Oct 18, 2019

Tell us a bit about who you are, where you work and what you do there 

Anna Coverdale (AC): I am a Founder Director of Coverdale Barclay, a communications agency offering transformative brand proposition development, PR, marketing and stakeholder engagement for districts and destinations undergoing change, and for companies that work within this space, to drive perception change. We work on some really interesting destination projects including Wembley Park and London Designer Outlet, Portman Marylebone, Swansea City, Scotch Corner, North Yorkshire and Elektrownia Powisle in Warsaw, plus shopping centre destinations such as Festival Place in Basingstoke and St James’s in Dover that are going through exciting transformations.

Matt Slade (MS): I am Retail Director for Quintain, responsible for the Leasing and Operations of the Retail and Leisure estate at Wembley Park, although I see this role as the Head of Shopping, Eating and Having Fun. It is a fascinating and challenging role to create a new neighbourhood for London, where the innovative use of ground floor spaces has such a fundamental impact on the perception of the place. But the role is especially personal to me as my dad was born and raised in Wembley, less than 1km from my present office, and I feel I am contributing to returning Wembley to being an exciting, vibrant and diverse place to live, work and visit. 


Tell us a little bit about your riding on Cycle to MAPIC experiences 

AC: I made my debut ride in 2015 and then signed up again for 2016. The cycling was intense but truly formidable and stunning and I made some really good friends, who were so supportive of me. My most memorable moment - other than kissing my medal with relief at the end of the ride - was during a serious sugar craving moment, being passed a banana along about 20 riders from the back to the middle of the peloton and being pushed up the climb by Craig White (then at King’s Cross), enabling me to eat and ride at the same time. My other rewarding moment for both years was achieving pole position for fundraising for such a great cause, so now the pressure is on. This year I come back to the ride after a two year break following various injuries and operations. I am greatly looking forward to it, although with a fair bit of trepidation thrown in, as the route is quite challenging.

MS: 2019 will be the fifth year I have ‘ridden to MAPIC’. It has become an established part of my cycling year and I very much look forward to catching up with old faces and meeting new. Riding for four days with a large group is such a rewarding way of meeting people in the retail property industry, as well as raising valuable monies for a very worthy charitable cause. Club Peloton’s organisation and planning gives you a short escape from the pressure and stress of our daily work environments to experience what the life of a professional world tour cyclist might be like, where all you have to think about is riding from point A to point B, then eat, sleep and repeat!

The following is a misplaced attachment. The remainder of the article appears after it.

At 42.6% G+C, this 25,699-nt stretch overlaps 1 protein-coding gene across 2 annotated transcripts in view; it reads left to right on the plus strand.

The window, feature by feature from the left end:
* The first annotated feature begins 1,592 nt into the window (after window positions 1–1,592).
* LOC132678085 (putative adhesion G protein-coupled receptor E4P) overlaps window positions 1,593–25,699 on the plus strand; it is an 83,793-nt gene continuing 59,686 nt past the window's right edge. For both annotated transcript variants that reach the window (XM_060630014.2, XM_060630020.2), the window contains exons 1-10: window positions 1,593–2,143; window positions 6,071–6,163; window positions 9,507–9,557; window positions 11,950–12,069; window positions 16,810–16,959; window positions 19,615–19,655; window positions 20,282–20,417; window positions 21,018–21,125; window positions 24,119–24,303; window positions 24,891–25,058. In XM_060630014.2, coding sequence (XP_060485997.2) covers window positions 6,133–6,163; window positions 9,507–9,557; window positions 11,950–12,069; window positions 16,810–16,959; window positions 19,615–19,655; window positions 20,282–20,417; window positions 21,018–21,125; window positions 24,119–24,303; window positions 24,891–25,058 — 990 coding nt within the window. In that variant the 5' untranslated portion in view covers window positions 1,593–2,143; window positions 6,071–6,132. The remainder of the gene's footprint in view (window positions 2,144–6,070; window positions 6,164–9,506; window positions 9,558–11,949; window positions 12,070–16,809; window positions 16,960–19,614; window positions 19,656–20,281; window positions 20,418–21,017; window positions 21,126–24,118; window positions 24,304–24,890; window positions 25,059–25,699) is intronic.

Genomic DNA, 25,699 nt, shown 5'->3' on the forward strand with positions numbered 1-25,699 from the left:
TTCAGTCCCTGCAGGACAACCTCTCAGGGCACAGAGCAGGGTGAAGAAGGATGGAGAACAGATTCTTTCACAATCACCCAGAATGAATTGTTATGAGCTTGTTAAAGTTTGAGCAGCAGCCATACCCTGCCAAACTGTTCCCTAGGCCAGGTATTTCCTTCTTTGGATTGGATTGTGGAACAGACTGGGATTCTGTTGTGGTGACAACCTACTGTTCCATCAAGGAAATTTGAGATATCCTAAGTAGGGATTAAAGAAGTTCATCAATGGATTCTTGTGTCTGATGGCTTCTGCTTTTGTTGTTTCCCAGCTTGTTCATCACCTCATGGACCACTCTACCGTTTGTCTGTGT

How did you meet? 

Both: We met as newbies in Barcelona on the first ride we did together in 2015. It was the night of the Paris attacks. We were chatting with Helen Barnish, formerly of Hamleys. We were nervous on both fronts; terrorism and the cycling challenge ahead. We were wondering how we would cycle across the French border from Spain, as all the French borders had been shut. Luckily we pedalled through.


How did riding together on Cycle to MAPIC facilitate your working relationship? 

Both: Quality time on a bike with no distractions is where you develop a chemistry between the personal and the professional. The common interest in cycling leads to making it easier to do business together. Meeting each other still leads to a competitive tender, but at the end of the day you take time to understand each other’s business better.  


For anyone new who is thinking about doing Cycle to MAPIC, what are the biggest benefits?

Both: The biggest benefits are building a network, quality time, shared experiences and the bond that is created from the intense challenge. When you’ve seen someone in Lycra at the end of 200kms, it breaks down any barrier! Blending new business objectives and sporting pursuits is so good for business development.


How much do you keep in touch with the Cycle to MAPIC community outside of the event itself ?

AC: I have done a fair few training rides with colleagues and of course this year Quintain is sponsoring the ride so we have also helped on pulling the various pre-Cycle to MAPIC events together for this. I would like to do more. There are a few riders who also belong to my local indoor cycling studio, so we continue our competitive streak in these classes too.

MS: Lots of events at Wembley have a strong Cycle to MAPIC theme, so keeping up with colleagues I’ve met on the ride is really helpful. The strong relationships we have built on the annual rides have meant many of our business relationships involve people I originally met in Lycra. From the ride in 2018, we met Ceri who now has a new cycle shop at Wembley Park, Twenty3c, and is now part of the new community being built in Wembley. 


It’s obviously not all about business… how does the charity element of the ride keep you motivated?

AC: The charity element is the biggest pull. When I grind away at those climbs and say to myself, “WHY?”, I think, “There are seriously vulnerable children out there who have it a lot harder, they need a lot more help than I do,” so I just go for it.

MS: It’s very important that Cycle to MAPIC is not just an important industry networking event on two wheels. To have the privilege - and the luxury - of taking time out of a pressured work schedule and busy family life, it has been important to know that we are making a difference to people who have much fewer opportunities than I do.



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